| CAPE TOWN

Forgotten farm dwellers in Philippi plead for services

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They say they do not know who to ask for help as farm owner is impossible to track down

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Residents living on Uitsig Farm in the Philippi Horticultural Area say they have no services and would be grateful for toilets. Andrew Erasmus (black shirt) says his house leaks when it rains and is very old. Photo: Mary-Anne Gontsana

  • Families living on a farm in the Philippi Horticultural Area in Cape Town say they have been without water, toilets and electricity for years.
  • They live in dilapidated houses on Uitsig Farm.
  • The owner of the farm is not known to them, or to activists in the area.
  • Neither the City of Cape Town nor the Deeds Office is able to identify the owner.

Families living on a farm in the Philippi Horticultural Area (PHA) in Cape Town say they have been without water, toilets and electricity for years.

About 40 people live in 11 dilapidated houses on Uitsig Farm, nestled between vegetable farms.

The residents said some of them started living on the farm rent-free while still employed by a previous farm owner. Their families grew and ownership of the farm changed but they were not served with any eviction notices, they said.

Charney Dewee said they have not had electricity since 2008 and no running water or toilets since moving onto the farm. “We use candles for light and for cooking we make a fire or use gas. There was an electrical box in one of the houses but then a fire happened and the box got damaged. From then it was never fixed,” she said.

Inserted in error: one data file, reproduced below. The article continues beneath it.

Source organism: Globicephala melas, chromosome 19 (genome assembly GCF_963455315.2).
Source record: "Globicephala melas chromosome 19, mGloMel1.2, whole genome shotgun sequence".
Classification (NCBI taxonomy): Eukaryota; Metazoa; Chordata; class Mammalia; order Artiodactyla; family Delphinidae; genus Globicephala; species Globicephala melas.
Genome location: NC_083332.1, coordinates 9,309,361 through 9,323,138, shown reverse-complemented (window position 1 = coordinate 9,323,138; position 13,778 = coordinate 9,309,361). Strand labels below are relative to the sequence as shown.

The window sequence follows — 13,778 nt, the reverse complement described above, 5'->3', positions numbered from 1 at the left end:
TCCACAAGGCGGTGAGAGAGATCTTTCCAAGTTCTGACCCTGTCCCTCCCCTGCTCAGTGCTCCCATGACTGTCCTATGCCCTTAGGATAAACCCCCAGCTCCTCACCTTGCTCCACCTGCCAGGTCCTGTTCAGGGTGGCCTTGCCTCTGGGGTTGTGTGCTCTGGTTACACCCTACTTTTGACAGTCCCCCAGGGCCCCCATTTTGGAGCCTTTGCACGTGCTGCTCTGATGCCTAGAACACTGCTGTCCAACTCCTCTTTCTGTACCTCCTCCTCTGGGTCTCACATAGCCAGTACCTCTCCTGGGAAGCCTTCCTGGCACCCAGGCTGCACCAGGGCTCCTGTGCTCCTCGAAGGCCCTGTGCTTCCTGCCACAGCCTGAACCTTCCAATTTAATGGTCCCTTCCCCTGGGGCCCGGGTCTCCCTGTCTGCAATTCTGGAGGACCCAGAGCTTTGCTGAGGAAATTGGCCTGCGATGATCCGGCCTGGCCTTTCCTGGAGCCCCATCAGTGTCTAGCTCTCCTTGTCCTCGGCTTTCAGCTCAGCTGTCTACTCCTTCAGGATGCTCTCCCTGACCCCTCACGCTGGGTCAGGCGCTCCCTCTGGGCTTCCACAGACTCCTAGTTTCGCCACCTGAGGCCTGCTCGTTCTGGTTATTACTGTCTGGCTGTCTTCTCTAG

Dewee said that they collect water from a nearby farm. “We queue with our 5 litre and 20 litre bottles every day at 5pm … We relieve ourselves on the field behind us and at night we use 20 litre buckets that we empty out on the field in the morning,” she said.

Andrew Erasmus lives with his wife and two children aged 13 and 15. He pointed out a part of his roof which is broken. “When it rains the water comes into the house and on windy days, the roof lifts. It has blown off before and I had to quickly put it on again.”

Most of the children who live on the farm attend school in Strandfontein which is about a 25 to 30 minute walk. “Let’s say I leave here to Strandfontein at 1.30pm, I know for a fact that I will get there at 2pm. As you can see we have no schools or clinics or public transport here, we have to walk to Strandfontein to access those things,” said resident Jessica Blaauw.

The children, aged from seven to 15, walk in groups to school. In winter it is still dark when they leave in the morning and sometimes it rains,” said Blaauw.

Most of the residents are unemployed. Some work on nearby vegetable farms. None of them could give GroundUp information about who owns the farm. “All we have heard from different people is that the original owner sold the farm to someone else or is renting out the farm, but that is as far as it goes,” said Blaauw.

Resident, Lya Muller said she would be grateful for any toilet, “even if it’s those pota pota toilets”.

Residents told GroundUp that they did not know who to approach for help.

Community activist Rodney Khan said the ownership of the farm or erf where the residents live is unknown. “I have been working with that community for a while and even though we have tried to find out, we still do not know what exactly is happening with the ownership of that farm. We hear different stories about it being rented, but by who, we do not know.”

Nazeer Sonday of the PHA campaign said he too had heard that the farm had been sold to a developer but was not sure who the developer was.

GroundUp made several attempts to locate the owner of the farm. The City of Cape Town and the Deeds Office were unable to help and searches on Windeed showed several property and business names allocated to the same erf number.

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TOPICS:  Farming Housing Sanitation

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